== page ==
APN News & Media is looking at turning the New Zealand Herald into a smaller "compact" format, as part of a move to meet the changing media market.
The move is part of a proposed wider review of Herald titles including the website nzherald.co.nz.
It follows a 7 per cent fall in all newspaper industry revenue last year and a big shift in media habits and marketing trends affecting the sector around the world.
APN chief executive Martin Simons and chief operating officer Todd McLeay stressed the change to a compact format - half the size of the current Herald - was not decided.
Simons said there would be tighter alignment with the website and tablet and mobile applications. There would be a focus on planning how stories play out across multiple mediums and choosing the optimal platform for customers.
Editor Shayne Currie is already working on a proposed redesign of the paper.
The Weekend Herald is not part of the investigation.
It is understood that Fairfax Media is looking at similar initiatives for the Sunday Star-Times and the Dominion Post.
The investigation, announced in updates to staff yesterday, was greeted with surprise.
One Herald sports journalist offered strong approval. But another senior journalist at the paper questioned whether the shift to a smaller format would diminish the Herald's credibility.
It is understood that the company is aware of the risk, and is looking at an approach that is akin to Britain's compact Times newspaper, rather than a tabloid title like the Sun or the Australian Daily Telegraph.
Former Herald editor-in-chief Gavin Ellis said newspapers had to move with the times.
But it was important that the content for a new format was right.
There was no difference in the size of a compact and a tabloid paper and a compact was more about a state of mind, he said.
Ellis had looked at changing in the past when he was at the Herald, but there were issues on losing revenue per page.
"It's not insurmountable and papers have made conversion quite successfully elsewhere, such as the Independent and the Times.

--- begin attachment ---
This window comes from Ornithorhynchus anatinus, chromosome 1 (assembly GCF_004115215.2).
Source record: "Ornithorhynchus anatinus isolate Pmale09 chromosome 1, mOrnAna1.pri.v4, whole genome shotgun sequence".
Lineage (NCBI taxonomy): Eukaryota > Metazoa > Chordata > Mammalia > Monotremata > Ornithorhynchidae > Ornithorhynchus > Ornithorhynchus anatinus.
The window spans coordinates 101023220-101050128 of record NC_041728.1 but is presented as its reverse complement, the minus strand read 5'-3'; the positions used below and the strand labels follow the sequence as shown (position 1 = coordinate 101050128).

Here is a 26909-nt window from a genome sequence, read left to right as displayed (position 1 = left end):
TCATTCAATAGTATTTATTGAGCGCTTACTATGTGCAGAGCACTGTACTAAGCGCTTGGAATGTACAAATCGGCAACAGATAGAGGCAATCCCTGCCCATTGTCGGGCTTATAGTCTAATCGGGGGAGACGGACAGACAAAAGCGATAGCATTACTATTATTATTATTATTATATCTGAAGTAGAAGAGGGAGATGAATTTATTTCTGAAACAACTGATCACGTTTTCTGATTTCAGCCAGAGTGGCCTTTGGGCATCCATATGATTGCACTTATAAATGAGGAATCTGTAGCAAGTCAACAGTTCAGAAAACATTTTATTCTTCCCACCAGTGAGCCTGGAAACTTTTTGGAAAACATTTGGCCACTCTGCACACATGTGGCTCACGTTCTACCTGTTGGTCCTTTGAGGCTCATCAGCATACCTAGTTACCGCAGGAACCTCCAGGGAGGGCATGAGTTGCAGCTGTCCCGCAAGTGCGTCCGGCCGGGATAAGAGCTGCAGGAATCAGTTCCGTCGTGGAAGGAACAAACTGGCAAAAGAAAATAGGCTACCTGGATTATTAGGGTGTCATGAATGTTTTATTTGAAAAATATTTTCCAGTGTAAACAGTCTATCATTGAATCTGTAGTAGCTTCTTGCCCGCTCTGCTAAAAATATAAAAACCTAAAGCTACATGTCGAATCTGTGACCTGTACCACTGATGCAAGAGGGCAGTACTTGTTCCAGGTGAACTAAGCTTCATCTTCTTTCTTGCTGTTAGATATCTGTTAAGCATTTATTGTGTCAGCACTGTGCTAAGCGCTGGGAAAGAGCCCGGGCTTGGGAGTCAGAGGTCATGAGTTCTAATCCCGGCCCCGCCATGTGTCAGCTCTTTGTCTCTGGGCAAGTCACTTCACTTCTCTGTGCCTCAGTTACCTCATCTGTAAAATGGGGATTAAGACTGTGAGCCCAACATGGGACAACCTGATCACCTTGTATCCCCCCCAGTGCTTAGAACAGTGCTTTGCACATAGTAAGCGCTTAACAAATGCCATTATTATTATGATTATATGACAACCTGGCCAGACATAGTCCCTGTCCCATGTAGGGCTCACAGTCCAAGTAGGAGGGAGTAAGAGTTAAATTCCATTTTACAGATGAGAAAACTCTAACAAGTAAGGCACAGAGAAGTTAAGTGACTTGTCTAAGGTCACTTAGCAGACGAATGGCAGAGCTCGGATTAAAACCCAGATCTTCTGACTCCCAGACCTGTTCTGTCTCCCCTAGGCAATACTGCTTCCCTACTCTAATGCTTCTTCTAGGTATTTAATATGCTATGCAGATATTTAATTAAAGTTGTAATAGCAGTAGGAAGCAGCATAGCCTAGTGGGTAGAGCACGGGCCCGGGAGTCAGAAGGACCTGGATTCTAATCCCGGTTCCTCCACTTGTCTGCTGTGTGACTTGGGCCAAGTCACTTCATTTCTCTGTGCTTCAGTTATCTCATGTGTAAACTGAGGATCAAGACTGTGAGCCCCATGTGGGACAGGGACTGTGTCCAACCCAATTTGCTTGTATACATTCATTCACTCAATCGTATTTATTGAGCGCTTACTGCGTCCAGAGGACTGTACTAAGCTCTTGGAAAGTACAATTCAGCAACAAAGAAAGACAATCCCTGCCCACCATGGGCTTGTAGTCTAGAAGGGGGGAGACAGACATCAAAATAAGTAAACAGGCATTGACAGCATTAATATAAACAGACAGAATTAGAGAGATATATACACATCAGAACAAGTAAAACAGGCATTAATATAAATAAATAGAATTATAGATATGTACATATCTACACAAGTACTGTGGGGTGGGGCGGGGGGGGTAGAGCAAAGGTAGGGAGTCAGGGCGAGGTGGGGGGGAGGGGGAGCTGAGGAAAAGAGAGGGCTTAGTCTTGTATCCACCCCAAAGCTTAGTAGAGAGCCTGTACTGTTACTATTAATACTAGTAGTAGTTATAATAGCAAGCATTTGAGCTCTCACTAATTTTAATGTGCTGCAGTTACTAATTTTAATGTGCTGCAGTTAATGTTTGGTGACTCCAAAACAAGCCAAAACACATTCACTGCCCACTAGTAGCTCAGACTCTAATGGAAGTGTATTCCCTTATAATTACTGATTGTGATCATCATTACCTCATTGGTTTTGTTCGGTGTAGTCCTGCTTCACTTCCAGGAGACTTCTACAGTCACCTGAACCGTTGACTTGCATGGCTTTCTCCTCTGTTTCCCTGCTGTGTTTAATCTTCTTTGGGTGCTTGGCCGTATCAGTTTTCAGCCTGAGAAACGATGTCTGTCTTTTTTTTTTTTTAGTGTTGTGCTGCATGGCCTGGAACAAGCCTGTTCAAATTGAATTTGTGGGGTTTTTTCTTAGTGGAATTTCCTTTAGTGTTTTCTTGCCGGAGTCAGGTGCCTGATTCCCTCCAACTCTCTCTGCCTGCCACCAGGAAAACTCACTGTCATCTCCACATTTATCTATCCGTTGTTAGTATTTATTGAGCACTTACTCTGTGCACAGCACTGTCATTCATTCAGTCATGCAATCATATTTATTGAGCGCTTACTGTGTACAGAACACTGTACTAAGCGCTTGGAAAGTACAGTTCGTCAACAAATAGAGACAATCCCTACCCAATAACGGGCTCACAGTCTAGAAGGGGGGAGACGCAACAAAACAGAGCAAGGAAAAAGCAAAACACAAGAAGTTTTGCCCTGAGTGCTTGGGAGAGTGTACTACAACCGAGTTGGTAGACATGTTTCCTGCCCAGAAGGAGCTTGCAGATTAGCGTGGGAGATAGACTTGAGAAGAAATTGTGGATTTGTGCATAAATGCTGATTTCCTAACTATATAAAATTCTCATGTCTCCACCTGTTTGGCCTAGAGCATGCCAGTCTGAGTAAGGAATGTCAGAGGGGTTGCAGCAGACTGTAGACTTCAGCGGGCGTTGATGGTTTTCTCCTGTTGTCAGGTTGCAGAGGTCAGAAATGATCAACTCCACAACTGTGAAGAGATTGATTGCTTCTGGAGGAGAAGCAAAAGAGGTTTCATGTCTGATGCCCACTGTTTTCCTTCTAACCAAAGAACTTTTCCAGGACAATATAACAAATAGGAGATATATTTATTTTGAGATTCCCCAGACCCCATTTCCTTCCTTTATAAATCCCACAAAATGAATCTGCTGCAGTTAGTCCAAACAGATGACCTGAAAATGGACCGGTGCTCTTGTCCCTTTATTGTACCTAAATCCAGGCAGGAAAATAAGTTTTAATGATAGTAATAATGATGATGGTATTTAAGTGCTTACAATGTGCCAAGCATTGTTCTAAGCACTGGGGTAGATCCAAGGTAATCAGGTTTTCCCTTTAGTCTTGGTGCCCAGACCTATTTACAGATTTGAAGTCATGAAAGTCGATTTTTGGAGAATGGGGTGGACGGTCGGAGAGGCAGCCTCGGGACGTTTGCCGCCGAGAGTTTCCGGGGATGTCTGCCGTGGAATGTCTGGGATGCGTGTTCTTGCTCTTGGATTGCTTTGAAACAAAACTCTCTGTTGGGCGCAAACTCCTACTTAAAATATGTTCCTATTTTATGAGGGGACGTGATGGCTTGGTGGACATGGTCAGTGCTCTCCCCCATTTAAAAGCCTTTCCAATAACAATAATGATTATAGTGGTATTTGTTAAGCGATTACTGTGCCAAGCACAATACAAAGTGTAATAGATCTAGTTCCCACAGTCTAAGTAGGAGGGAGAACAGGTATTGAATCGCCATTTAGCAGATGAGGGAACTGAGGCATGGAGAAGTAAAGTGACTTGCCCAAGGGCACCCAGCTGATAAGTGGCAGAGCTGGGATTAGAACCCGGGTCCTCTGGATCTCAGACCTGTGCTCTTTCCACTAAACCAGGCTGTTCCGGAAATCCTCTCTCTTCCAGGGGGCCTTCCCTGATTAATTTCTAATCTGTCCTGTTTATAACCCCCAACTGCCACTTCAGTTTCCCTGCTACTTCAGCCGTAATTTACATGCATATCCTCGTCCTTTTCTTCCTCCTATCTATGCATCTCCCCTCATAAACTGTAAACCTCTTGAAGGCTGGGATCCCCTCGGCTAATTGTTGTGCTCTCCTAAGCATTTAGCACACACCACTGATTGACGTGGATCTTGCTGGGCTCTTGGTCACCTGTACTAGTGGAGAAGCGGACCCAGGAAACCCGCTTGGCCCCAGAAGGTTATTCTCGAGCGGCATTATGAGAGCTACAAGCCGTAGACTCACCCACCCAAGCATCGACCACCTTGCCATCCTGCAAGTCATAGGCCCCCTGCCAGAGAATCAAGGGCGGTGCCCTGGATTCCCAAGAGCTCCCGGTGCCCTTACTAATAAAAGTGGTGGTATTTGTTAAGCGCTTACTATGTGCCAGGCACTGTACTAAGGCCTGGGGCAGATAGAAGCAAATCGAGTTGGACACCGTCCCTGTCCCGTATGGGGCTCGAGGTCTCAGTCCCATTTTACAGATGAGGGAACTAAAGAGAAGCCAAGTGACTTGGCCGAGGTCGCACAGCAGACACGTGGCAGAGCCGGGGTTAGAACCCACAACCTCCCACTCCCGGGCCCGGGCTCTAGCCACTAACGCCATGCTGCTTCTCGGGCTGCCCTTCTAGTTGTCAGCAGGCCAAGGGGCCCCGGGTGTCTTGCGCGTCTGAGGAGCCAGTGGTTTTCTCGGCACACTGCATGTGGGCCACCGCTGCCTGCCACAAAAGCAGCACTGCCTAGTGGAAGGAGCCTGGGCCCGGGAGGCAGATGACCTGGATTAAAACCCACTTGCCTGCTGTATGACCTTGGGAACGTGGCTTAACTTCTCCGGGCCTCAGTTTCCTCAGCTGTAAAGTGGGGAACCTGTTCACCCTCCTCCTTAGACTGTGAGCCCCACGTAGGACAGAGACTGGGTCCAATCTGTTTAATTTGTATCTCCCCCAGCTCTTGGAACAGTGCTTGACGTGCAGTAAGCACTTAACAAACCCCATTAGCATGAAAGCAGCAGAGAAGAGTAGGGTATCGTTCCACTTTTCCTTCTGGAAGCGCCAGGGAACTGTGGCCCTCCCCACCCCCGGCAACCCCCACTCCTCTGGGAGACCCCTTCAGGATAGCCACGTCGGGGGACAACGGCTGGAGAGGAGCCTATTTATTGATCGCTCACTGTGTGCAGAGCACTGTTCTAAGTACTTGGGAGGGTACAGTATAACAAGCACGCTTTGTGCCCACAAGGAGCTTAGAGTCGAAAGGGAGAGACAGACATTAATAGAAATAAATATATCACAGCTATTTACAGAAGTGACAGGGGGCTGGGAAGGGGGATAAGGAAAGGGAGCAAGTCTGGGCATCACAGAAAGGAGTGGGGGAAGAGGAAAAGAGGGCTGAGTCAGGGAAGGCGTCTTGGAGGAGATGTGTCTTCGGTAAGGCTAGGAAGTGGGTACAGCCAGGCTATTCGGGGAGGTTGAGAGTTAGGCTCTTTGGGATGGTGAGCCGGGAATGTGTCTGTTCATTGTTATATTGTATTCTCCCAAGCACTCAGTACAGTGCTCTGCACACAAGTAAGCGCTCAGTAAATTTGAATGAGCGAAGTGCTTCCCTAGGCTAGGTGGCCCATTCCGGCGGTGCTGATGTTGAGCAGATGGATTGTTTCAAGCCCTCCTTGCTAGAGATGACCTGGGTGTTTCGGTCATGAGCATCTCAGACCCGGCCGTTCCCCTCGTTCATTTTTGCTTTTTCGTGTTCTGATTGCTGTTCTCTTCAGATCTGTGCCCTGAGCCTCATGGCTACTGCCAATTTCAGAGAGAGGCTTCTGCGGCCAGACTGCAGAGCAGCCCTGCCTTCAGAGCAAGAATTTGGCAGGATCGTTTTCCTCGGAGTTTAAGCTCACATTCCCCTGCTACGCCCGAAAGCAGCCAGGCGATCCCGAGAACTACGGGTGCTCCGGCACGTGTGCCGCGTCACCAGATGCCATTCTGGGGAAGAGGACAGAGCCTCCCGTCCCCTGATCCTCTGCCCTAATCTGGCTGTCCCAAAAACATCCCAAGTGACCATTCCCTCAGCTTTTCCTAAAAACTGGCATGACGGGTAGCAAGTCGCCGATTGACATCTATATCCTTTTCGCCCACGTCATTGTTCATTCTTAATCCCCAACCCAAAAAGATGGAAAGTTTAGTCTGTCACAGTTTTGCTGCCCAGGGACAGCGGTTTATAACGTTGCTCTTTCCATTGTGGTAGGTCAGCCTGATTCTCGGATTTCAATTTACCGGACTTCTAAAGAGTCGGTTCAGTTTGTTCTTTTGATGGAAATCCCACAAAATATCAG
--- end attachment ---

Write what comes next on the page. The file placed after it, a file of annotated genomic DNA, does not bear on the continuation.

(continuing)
"It is a plus in terms of being much easier to handle - women in particular find them easier to handle.
"The question is whether there will be as much content in the paper and whether the tone will change and it would become more populist than it already was.
"The danger is that the Herald loses gravitas by falling into the elements of a true tabloid with large headlines, minimal type, and large pictures."
Advertising commentator Martin Gillman was enthusiastic, saying he expected the paper would be rewarded with readers.
But if it went ahead he expected initially there would be a backlash against a new format from some "stalwart" subscribers.
"People will instantly refer to it as tabloid, but there is no reason why that format should lend itself to popularist press any more than the Herald already is."
DR IN THE HOUSE
Highly regarded Telecommunications Commissioner Dr Ross Patterson faces an uphill task getting reappointed to the role.
Applications for the post of commissioner close today and Patterson has said that he wants to continue.
Sources say that the biggest factor going against the good doctor is that he wants to examine the need for regulation of content, because of its influence on competition in the new world of internet TV.
The Government, like Sky TV, believes there is no problem at all.